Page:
A troubling report in the WSJ


#1

I just saw recently in the Wall Street Journal that Japanese Subaru makers have discovered a problem with the steering columns in Foresters, Imprezas and Crosstreks. There has been no word on what they plan to do with the 10K cars already earmarked for the US. Apparently at these factories, there has also been death by overwork problems.
Well, I was planning to buy a Crosstrek this year, but this has me worried. Should I have confidence in the products of a company whose workers are dying from overwork?


#2

Eleanor , you can’t find the color you want in a Crosstrek ( your other thread ) now you are concerned about a problem . Seems like it might be time to expand your list of vehicles.


#3

I wouldn’t, but I live in the United States and I buy GM cars and mostly pre-owned GM cars.

I need a foreign car like I need tap-dance lessons.

What country are you in and what are you driving now?
CSA
:palm_tree::sunglasses::palm_tree:


#4

Problem solved, after they sorted-out the Hitachi-sourced problem, Nervous Nellie…

:+1:


#5

Well, I am bringing questions here that are less than earth-shattering ones, understand. My question about color was meant as a way to ask if I had any choices about the matter. I like green: am I really stuck with what they offer?

My present question has to do with common sense wisdom-- is this a trend that should put me off what might turn out to be a lemon? My cars need to last ten years. It’s a big investment, and I am thinking hard about it-- I hope that is right to do, hm? Or is this a place where one gets mocked for bringing detail-type questions?

I do have other cars I am looking at. I am most interested in the Crosstrek Consumer Reports rates it most highly in its class. I need a high quality car for my money.


#6

I live in Indiana, where it is wicked , wicked cold (I am originally from New England, can you tell?). I want a smaller, highly rated all wheel drive that is affordable. Right now I have a 2009 Honda CR-V, which has been very good but is a bit large and not as agile as I could wish. If you have ideas, I’m listening!


#7

In 2009, the CR-V was the very definition of affordable all wheel drive! At this point, I’d say very nearly any car or SUV will last 10 years, and more, driven 15K miles a year. That doesn’t mean they won’t require repair during that time and we are all looking for low repair frequency. The ratings you read from any source are all based on the past.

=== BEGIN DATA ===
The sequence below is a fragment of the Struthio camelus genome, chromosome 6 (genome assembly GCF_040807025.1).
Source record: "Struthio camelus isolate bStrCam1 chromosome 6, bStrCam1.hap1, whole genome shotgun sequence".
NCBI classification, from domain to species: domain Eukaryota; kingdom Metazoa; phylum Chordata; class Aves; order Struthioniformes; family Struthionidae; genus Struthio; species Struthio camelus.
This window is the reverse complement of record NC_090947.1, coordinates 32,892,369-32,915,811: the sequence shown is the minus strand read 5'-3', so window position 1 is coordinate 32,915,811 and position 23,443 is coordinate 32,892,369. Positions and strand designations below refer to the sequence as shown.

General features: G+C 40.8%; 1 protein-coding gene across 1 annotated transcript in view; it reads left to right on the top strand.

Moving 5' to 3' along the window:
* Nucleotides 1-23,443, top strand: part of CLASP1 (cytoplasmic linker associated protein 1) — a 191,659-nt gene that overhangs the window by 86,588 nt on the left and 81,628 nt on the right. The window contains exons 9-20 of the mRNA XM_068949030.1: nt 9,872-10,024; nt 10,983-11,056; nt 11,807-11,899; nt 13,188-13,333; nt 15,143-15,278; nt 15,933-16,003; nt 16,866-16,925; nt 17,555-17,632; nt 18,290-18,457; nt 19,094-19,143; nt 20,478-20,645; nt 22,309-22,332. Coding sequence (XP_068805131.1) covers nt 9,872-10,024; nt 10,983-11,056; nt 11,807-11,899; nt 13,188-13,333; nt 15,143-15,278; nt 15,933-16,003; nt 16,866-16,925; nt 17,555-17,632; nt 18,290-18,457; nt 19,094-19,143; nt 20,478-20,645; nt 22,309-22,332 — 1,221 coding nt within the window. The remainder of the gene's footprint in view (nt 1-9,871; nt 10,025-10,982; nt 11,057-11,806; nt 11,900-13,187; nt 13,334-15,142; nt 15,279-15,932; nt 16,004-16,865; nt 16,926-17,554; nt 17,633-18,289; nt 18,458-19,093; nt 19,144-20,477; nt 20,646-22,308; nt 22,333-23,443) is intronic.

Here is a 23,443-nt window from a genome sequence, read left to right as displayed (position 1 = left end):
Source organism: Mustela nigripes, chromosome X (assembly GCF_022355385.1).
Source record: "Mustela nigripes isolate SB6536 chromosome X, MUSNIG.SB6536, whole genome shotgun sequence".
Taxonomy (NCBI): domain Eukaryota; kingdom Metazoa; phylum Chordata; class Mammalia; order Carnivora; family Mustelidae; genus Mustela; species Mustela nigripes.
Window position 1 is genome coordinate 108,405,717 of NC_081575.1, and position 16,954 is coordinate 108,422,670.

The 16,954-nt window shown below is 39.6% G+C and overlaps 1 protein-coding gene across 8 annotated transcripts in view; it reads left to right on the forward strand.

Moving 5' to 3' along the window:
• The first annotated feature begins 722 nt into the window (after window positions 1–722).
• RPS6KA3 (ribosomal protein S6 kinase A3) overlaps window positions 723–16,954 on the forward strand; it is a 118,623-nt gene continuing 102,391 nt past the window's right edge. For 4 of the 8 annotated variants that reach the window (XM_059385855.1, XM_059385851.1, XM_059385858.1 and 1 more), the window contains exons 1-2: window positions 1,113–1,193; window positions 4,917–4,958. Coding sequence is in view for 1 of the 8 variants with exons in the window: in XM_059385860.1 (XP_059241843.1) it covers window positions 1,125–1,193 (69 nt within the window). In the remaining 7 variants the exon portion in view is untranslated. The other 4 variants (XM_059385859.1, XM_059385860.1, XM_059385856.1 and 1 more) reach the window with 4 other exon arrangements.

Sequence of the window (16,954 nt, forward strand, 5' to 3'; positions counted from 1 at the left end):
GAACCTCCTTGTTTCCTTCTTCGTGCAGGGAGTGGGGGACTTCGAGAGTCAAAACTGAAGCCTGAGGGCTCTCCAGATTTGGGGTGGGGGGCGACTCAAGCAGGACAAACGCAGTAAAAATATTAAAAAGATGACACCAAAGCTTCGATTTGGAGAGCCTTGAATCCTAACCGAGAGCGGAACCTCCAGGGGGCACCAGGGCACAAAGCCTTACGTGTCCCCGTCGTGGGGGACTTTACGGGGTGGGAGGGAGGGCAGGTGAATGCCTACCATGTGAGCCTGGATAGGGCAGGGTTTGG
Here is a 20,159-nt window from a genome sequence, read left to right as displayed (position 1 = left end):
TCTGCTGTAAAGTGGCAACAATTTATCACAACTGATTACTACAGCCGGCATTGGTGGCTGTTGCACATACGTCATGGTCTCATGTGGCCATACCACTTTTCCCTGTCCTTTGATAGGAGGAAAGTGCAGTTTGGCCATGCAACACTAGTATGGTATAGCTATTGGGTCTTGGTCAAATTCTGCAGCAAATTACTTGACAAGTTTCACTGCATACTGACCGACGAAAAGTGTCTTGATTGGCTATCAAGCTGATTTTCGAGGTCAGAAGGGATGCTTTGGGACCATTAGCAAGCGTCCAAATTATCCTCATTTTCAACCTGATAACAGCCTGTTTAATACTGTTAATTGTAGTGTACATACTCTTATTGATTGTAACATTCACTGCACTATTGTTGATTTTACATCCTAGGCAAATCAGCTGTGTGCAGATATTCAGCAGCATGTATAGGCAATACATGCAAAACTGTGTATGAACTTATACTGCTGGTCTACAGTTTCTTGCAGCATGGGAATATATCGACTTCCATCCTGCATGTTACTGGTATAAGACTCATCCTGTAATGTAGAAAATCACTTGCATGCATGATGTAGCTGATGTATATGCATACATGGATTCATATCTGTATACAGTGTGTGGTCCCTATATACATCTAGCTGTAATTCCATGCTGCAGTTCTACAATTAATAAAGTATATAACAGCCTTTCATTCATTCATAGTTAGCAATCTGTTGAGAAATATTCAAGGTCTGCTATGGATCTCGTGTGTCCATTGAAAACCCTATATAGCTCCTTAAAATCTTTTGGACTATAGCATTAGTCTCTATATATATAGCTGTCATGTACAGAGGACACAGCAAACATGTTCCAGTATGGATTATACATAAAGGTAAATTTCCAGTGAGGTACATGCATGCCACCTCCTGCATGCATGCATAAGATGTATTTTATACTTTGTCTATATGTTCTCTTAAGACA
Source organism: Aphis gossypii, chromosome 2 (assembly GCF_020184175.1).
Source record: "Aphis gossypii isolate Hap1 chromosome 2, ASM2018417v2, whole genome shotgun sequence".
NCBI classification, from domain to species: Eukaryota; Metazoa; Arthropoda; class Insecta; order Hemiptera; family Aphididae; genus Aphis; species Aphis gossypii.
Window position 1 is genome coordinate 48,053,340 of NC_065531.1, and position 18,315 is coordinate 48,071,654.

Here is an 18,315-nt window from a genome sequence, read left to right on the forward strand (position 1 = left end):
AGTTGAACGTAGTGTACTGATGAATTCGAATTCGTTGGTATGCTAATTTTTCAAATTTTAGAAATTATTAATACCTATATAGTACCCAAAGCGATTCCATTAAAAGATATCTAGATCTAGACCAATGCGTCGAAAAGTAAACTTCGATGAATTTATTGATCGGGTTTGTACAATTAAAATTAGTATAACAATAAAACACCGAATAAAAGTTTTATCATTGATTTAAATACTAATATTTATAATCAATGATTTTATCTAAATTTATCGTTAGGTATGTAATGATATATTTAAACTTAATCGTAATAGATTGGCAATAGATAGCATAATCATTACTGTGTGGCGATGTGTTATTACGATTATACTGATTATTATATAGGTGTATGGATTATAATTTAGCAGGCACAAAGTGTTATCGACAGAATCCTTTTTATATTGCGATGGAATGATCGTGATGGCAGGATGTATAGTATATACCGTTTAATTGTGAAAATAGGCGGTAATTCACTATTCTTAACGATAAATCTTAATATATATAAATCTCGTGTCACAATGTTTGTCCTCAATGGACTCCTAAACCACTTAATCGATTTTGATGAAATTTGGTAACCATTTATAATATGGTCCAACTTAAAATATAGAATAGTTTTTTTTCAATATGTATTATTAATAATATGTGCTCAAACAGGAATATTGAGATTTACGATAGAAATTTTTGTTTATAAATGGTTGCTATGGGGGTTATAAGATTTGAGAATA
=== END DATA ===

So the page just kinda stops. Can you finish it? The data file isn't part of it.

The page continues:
Nobody can predict the future so the reliability of a 2019 model is a guess until it has been out in the market for a few years. You have to base your decision on the manufacturer’s track record. There are some hints, though. If the car was recently redesigned (All New for 2019!!!) you might be a bit wary of that model. New stuff is an unknown, especially for certain manufacturers (GM, cough, GM, cough).

I think the bast way to find your next car is to hit the used car lots. Big ones. CarMax and others of similar size. Test drive the models to find one that fits you. You may find a bargain in a 2 or 3 year old car still with a manufacturer’s warranty. Or you may find Model ABC fits you to a T and rush to the ABC dealer to order up a new one.


#8

Is what a trend?
Do you mean manufacturers being more upfront and proactive regarding manufacturing problems and safety issues?

Would you prefer to live in “The Good Old Days”, when manufacturers ignored known problems, failed to notify both potential buyers–and those who had already bought their cars–of significant problems, and then refused to stand behind their products?

A classic example would be the 1953 Buick’s optional Power Brake system, whose design was defective from square one, and which resulted in many accidents and several deaths. GM never acknowledged this problem or paid for repairs to cars with those defective brakes, but by the end of the '53 model year, they quietly changed the design of the system.


#9

Wow, what are you, like 90 years old? Your ignorance from this statement suggests it. Seriously, who uses language like “rice burner” anymore? I suppose to you, all of these cars are from “the Orient”, right?

Subaru has manufacturing plants in the U.S. - including Indiana, where the OP is from. Toyota, Honda, Nissan…all are built substantially in the U.S. of A.